Saturday, November 16, 2013

Technology can help close the achievement gap


Minding the gap 

Education technology helps minorities do better at university 

Nov 16th 2013 | CHICAGO |From the print edition

 Only 40% of black college students graduate within six years; 62% of whites do. No one knows why. One academic has suggested teaching “grit” and “determination” in the face of obstacles. But what minority students often need is good advice. Higher education is a maze of different courses and programmes, which students who are the first in their family to attend college struggle to navigate. Some choose their courses simply because they begin late in the morning, or because their friends are doing them. As a result, they often fail. Some institutions, such as Georgia State University, have improved results by getting faculty, advisers and older students to work more closely with minority students. But this takes time and money. Technology can help. [More...]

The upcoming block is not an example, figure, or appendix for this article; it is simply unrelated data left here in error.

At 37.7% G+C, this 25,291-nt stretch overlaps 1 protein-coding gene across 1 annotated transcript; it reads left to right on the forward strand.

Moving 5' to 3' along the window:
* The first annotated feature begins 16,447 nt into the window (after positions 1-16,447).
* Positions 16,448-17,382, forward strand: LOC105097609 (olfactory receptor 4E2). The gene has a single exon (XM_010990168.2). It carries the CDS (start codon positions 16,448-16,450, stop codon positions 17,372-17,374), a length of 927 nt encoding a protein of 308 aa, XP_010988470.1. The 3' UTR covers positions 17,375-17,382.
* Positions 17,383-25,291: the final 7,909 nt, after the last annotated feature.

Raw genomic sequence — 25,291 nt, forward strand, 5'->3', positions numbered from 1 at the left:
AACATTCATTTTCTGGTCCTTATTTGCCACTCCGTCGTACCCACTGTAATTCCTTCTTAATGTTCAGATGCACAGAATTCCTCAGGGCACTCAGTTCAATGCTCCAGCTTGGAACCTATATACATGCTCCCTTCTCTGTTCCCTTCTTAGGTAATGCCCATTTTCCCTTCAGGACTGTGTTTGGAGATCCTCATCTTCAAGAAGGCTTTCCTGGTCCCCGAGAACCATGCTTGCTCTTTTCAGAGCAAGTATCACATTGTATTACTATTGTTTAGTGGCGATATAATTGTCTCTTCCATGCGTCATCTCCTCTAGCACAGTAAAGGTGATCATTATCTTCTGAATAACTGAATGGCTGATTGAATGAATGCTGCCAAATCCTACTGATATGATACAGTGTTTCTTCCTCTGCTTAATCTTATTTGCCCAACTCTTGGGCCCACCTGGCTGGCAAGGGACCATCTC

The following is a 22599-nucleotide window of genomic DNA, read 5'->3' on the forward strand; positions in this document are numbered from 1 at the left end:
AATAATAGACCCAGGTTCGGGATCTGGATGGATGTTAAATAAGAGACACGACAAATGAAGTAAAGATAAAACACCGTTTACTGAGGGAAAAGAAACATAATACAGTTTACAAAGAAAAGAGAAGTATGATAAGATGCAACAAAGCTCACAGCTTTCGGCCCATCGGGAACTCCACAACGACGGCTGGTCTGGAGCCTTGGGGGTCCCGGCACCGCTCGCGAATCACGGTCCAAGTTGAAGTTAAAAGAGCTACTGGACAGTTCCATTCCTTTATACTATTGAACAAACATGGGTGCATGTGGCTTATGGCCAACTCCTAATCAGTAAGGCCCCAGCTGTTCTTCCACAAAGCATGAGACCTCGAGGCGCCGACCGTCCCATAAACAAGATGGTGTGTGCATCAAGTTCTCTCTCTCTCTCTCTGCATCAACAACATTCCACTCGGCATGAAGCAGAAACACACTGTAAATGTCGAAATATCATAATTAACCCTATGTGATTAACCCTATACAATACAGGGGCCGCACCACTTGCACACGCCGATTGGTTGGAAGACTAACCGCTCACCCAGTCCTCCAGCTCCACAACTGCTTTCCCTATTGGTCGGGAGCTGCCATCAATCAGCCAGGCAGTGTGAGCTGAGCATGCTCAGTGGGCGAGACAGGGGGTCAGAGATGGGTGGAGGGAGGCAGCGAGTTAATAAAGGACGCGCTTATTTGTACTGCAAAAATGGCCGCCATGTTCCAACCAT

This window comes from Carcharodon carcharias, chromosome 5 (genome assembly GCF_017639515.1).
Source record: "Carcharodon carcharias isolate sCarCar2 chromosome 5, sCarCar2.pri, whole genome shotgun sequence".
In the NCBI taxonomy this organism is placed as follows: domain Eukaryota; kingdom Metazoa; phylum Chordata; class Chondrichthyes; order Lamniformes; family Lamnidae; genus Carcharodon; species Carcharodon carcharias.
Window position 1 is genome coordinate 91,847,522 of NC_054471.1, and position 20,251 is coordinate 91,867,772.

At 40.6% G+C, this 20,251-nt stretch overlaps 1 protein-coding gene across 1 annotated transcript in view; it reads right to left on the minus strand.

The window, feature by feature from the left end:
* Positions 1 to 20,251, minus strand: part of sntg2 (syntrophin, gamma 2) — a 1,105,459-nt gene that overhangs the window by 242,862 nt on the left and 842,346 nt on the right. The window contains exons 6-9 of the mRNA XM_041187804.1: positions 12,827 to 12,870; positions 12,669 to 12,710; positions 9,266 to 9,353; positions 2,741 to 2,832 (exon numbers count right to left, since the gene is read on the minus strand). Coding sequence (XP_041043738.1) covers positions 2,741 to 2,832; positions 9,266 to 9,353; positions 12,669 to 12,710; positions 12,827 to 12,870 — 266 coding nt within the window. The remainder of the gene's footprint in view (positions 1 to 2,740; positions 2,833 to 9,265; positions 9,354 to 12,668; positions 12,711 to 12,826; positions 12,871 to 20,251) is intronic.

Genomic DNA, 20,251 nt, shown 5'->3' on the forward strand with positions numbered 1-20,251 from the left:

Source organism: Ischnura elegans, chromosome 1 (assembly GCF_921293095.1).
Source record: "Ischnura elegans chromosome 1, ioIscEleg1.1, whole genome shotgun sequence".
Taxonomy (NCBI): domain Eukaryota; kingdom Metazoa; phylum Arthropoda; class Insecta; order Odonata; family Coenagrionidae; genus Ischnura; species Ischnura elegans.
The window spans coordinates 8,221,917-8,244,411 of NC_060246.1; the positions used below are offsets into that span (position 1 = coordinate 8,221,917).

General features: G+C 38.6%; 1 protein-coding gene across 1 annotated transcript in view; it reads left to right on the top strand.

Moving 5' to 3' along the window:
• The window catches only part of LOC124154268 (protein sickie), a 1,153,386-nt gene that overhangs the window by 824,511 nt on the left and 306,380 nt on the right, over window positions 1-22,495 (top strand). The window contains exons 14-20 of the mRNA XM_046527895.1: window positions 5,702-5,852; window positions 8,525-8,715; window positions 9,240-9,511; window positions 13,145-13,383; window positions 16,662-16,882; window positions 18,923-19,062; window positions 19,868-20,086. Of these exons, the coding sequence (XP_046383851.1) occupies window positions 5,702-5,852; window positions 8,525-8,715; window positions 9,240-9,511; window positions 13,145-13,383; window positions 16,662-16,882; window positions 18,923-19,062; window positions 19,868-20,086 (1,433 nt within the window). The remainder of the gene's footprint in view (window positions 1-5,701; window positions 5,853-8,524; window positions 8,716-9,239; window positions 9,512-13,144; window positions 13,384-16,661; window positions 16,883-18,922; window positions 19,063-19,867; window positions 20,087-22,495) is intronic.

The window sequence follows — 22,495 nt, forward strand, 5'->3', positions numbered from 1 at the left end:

Saturday, November 09, 2013

Testing teachers in America


On your marks

States are starting to test teachers 

Nov 9th 2013 | CHICAGO |From the print edition

IN THE film “Bad Teacher”, Cameron Diaz’s character says she entered the profession “for all the right reasons: shorter hours, summers off, no accountability”. No one is threatening to take away the first two agreeable perks, but several states are eyeing the third.

 In the past, teachers were judged solely on their level of education and the number of years they had spent in the classroom—neither of which tells you whether their pupils are learning anything. But this is changing. A new report from the National Council on Teacher Quality (NCTQ), a research group, finds that most states now demand that student achievement should be a significant factor in teacher evaluations (see chart). Only Alabama, California, Idaho, Iowa, Montana, Nebraska, New Hampshire, North Dakota, Texas and Vermont have no formal policy.

The expansion of teacher evaluation is broadly good news. Work published in 2011, from Columbia and Harvard, showed that pupils assigned to better teachers are more likely to go to college and earn decent salaries, and less likely to be teenage mothers. If teachers in grades 4 to 8 are ranked according to their ability to add value (ie, teach) and those in the bottom 5% are replaced with ones of average quality, a class’s cumulative lifetime income is raised by $250,000. Bill Gates once said that if every child had mathematics teachers as good as those in the top quartile, the achievement gap between America and Asia would vanish in two years. (His lecture has been watched 1.5m times online.) [More...]